As Canadian prime minister Justin Trudeau is fond of saying, it’s the current year. Are we going to have this debate?
We know free markets, private property, and the rule of law generate freedom and prosperity.
We know top-down authority results in unintended consequences. Even if the wishes of the rulers are wholly sensible and their intent is pure. There’s a real-world problem with organizations that are a) too large and b) immune from losing money.
Without the ability to tell lawmakers to get lost, Dutch farmers must protest. And because the stakes are so high – literal starvation – the politics of nonviolent action have to be extreme.
Complete occupation. Politicians should be afraid to leave their homes and offices.
Dutch Farmers’ Protest: Hemp Solution
Agriculture worldwide does have a problem with pesticides and monocrops destroying the soil. Monocropping hemp won’t solve these issues. But hemp is a vital food source to move us away from mass-produced corn, soy and canola.
Also, hemp absorbs more carbon dioxide from the atmosphere than typical crops. Hemp can also decontaminate soil that’s been hit hard with heavy metal pollutants.
Where corn yields four tons of biomass per acre, hemp yields up to seven tons per acre. It also produces more fibre per hectare than cotton. Before the 1930s, hemp fibre was more popular than cotton.
Hemp is naturally resistant to insects, requiring fewer pesticides, the very thing Netherland lawmakers are so up in arms about.
Hemp is also a complete food source. Even the seeds contain 25 grams of protein per 100 grams. This is comparable to meat and fish. It has nine essential amino acids, iron, and vitamin E. It’s rich in all the good fatty acids: polyunsaturated, linoleic, and alpha.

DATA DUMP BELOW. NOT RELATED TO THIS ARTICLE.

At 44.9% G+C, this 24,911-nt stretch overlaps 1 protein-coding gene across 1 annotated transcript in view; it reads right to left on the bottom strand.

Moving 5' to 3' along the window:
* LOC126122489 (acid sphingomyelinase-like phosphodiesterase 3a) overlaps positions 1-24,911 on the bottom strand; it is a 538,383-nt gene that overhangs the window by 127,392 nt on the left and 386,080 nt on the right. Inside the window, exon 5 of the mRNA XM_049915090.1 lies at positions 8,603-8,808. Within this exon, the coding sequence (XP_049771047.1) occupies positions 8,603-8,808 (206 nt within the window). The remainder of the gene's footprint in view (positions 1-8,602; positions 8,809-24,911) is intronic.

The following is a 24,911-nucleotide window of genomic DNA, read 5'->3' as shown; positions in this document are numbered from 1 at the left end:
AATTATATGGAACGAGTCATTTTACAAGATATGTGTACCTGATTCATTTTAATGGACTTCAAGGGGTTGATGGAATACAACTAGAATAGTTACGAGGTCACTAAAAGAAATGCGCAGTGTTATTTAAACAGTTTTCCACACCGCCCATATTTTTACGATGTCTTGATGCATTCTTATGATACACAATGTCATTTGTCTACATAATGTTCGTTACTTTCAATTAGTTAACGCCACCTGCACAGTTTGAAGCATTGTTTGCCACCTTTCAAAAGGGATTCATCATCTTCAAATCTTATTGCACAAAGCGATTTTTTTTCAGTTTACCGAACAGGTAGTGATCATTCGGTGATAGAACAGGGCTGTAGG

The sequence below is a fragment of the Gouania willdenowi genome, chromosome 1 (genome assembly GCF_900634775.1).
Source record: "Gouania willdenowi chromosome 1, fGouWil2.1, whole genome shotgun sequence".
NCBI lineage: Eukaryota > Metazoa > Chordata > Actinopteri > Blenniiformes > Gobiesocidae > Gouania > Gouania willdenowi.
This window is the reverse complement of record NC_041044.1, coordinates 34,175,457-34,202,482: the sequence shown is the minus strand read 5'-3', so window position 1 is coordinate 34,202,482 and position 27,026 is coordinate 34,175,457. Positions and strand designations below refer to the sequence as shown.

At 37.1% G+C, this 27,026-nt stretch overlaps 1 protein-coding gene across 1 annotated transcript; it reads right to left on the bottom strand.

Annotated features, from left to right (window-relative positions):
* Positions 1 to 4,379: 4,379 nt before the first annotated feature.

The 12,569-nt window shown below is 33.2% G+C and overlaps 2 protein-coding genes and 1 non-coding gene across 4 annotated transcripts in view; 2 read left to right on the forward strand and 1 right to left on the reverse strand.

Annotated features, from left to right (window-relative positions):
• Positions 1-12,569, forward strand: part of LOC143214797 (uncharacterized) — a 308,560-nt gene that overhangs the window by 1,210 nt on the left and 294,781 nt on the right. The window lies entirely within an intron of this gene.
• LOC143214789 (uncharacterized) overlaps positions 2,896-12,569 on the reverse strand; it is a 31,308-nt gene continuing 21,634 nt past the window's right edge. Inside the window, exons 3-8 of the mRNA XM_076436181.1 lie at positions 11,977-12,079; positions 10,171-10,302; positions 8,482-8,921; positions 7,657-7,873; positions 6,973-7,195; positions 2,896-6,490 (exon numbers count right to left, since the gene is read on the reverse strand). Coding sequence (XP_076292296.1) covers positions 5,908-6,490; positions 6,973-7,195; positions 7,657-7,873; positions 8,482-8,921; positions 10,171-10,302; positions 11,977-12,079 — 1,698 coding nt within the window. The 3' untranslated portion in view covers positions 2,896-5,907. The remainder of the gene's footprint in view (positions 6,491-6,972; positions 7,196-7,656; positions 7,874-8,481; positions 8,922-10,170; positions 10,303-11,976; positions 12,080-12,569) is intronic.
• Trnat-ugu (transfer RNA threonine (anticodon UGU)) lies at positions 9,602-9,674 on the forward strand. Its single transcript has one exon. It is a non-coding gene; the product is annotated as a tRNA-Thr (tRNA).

And the ratio of omega-6 to omega-3 is ideal, better than fish and meat.
Not only can we prevent the starvation of the West by investing in regenerative farming and hemp, but we can also solve world hunger.
Dutch Farmers’ Protest Solve World Hunger?
Lawmakers and corporate “journalists” demanding a reduction in emissions are asking for genocide. The solution isn’t going to be a top-down policy that people must obey. The solution is going to be bottom-up. It’s going to be grassroots.
And it will likely be radical enough to displace many government workers. Individuals who want their inflated taxpayer-dependent income (and fat pensions) will do anything to keep them.
When the Dutch farmers’ protest succeeds, and the government backs down, here’s what they can demand next. Farmers worldwide should take notice, too, as this problem isn’t isolated to the Netherlands.
Want to solve world hunger? Want to restore food security in the West? Eliminate all taxes and licensing requirements for producing and selling food.
Supply will instantly increase, prices will fall, and a greater variety of foods will appear on the market. Competing voluntary accreditation agencies will take the place of compulsory government licensing — if farmers believe that such accreditation will enhance their own reputation and that their consumers care about reputation and are willing to pay for it.
There is no coherent argument for government bureaucracy. Government plans to control agriculture must be opposed every step of the way.